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  2. Beautiful pics Marie! Way to work the camera!

    How did that bugger end up on your patio? Did you have any issues getting him off of the branch? They have a grip like nobody's business.

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  3. Marie,

    Check out Doug Tallamy's Bringing Nature Home. Based on your insect excitement and love of plants, I think you might appreciate it. It's definitely made me rethink some things.

    Thanks, as always, for the beaufitul images and stories :)

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  4. Wow, so much going on. Curse those Cabbage Whites, they've infested my broccoli before I could get a cover on them!

    Tobacco Hornworm! Am familiar with the tomato variety. Hmm. Too fat to squish. I suppose the pruner would do. Can't the birds do the dirty work?

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  5. And here I am in the middle of the English countryside and have never seen so few butterflies as this summer.

    I have quoted your fabulous peach sponge on my blog today with a link to your blog - trusting that is ok with you?

    LOVE that cake! Bless Mr Slater!!

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  6. Those tomato eating caterpillars are ruthless! I respect your awe of them, but I've lost too many big tomato plants to them to be kind to them. Since it's near the end of tomato season I especially want them GONE. Beautiful pictures though, and I did actually have a tiny moment of compassion.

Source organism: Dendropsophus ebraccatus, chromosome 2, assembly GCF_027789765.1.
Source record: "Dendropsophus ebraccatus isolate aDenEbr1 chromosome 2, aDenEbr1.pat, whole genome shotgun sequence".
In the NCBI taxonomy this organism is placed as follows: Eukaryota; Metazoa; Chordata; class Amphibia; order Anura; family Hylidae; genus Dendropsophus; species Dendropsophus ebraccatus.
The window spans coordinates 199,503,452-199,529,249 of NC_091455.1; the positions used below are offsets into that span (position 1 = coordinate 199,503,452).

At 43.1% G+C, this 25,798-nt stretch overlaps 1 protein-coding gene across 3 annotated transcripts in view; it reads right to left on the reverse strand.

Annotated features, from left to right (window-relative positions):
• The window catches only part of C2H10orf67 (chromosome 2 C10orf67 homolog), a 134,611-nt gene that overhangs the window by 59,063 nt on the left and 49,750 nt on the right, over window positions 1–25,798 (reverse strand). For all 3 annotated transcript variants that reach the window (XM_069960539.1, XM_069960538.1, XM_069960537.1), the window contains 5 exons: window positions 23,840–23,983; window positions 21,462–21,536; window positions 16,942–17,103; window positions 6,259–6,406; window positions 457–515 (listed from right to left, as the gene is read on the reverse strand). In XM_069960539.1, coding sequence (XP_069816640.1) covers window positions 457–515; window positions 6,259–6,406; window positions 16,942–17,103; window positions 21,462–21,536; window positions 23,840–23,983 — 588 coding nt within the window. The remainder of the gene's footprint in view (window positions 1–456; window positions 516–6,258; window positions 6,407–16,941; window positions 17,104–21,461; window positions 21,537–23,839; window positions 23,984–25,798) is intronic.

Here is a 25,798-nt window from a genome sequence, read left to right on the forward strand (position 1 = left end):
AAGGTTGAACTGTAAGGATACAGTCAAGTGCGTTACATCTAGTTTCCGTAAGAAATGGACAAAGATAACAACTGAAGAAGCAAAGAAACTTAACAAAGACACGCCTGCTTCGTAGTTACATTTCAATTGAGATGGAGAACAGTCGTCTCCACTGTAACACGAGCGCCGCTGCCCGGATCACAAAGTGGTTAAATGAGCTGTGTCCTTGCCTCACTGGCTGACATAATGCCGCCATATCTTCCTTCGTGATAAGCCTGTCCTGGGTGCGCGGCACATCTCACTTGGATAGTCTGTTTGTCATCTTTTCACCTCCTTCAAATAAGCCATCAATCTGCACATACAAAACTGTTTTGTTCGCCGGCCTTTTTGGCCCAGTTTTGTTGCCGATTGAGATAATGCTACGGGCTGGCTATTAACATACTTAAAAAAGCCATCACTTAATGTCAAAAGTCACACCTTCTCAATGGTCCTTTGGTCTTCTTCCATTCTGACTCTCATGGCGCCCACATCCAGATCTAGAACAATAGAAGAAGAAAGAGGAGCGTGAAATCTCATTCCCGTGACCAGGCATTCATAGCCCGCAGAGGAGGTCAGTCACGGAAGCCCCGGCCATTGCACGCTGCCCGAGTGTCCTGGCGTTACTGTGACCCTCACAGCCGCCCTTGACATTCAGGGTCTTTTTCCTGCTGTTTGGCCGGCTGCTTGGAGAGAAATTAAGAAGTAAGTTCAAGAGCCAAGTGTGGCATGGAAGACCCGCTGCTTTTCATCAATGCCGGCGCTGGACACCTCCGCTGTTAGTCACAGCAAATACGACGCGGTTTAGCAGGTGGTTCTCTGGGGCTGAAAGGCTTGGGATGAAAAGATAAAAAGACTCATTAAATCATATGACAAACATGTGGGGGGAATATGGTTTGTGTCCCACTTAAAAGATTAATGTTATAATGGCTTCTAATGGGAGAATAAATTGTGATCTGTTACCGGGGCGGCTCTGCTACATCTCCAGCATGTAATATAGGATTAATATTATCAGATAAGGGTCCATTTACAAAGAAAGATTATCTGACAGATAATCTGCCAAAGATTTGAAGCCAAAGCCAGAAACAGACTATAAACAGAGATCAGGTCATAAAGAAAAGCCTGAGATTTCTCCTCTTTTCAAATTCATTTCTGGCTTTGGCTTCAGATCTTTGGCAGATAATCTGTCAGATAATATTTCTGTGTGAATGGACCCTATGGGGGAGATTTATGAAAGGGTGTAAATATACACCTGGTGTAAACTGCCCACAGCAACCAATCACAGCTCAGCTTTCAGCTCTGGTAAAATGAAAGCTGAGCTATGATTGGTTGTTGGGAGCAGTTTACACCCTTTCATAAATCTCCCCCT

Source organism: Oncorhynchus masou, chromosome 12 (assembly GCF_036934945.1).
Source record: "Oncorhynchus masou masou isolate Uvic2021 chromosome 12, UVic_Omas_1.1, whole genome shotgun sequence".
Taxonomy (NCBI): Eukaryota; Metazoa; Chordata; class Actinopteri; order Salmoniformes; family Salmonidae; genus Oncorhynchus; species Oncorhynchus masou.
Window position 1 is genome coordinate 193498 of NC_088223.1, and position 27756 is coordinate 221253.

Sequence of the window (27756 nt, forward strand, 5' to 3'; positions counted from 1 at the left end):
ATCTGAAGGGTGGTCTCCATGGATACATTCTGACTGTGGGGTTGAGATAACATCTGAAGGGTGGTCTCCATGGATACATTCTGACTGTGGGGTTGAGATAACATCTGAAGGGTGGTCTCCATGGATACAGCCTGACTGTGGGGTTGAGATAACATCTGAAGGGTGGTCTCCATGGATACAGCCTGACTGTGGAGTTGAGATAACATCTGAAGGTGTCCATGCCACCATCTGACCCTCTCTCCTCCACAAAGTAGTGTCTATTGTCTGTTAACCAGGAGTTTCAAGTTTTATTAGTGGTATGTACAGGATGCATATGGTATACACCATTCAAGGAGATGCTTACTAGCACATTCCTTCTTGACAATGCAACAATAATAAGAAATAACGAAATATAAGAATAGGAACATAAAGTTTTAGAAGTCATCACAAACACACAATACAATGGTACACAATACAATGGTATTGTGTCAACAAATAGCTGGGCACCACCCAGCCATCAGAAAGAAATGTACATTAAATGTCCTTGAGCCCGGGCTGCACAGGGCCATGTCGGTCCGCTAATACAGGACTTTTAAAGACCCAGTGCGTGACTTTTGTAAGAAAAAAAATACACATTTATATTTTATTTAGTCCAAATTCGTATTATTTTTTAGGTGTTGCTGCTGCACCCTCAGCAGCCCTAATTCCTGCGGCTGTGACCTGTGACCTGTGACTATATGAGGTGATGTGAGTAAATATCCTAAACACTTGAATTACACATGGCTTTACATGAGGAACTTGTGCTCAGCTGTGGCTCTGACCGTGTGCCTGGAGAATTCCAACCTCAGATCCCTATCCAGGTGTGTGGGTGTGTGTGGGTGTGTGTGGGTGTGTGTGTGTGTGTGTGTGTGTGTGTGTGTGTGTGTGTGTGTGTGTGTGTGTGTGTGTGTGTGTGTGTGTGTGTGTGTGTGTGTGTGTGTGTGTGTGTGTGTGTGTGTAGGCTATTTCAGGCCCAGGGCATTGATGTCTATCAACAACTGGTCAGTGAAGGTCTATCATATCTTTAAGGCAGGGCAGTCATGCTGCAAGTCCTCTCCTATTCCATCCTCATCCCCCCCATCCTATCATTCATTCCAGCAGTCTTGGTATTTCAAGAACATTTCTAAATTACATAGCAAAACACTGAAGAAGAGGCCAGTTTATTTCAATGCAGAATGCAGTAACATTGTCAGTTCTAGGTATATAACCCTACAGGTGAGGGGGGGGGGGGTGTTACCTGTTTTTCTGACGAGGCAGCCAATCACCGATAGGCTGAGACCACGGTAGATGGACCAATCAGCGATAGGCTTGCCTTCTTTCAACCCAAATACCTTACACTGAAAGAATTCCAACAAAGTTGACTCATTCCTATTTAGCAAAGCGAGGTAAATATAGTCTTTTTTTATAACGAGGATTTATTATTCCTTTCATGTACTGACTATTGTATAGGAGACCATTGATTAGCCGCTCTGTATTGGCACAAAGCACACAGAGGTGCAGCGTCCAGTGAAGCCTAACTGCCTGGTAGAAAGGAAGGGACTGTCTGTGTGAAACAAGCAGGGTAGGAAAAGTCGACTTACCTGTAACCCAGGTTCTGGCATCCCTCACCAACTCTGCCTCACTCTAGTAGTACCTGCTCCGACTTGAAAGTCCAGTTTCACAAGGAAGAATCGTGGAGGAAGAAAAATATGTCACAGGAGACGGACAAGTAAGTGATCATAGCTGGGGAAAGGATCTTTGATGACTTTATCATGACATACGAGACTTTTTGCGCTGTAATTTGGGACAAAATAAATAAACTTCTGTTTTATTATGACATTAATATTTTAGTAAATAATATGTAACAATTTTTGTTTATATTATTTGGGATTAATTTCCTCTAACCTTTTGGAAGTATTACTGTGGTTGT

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  7. Ick, the hornworm is so pretty yet so destructive!!

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  8. Oh what a lovely post, Marie! I used to spend many childhood afternoons mesmerized by Cabbage Whites kissing the lantana in our neighbor's yard. And my old "friend", the tomato hornworm. She makes swift work of the crop, doesn't she? They squirt pretty good, too ... just sayin'.

    Keli'i

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  9. Hi Marie-

    Beautiful blog. I think I met you once at BBG, possibly in the Native Flora when the lilies were blooming. I think I have an ID for your butterfly. The American Painted Lady. Vannessa virginiensis. But I am no expert. I'd taken a picure of one earlier in the season and tried to ID it myself. Your blog just made me hungry, although not this particular catipillar post.

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  10. So funny to read this -- I still remember growing tomatoes in Florida and dealing with these guys. I was a peace-loving vegetarian at the time and yet still had murderous visions of displaying the dead body of one hornworm to scare off the others ... They just kept coming and eating and eating and eating my tomato plants.

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  11. I just loved your site, congratulations.
    São Paulo - Brasil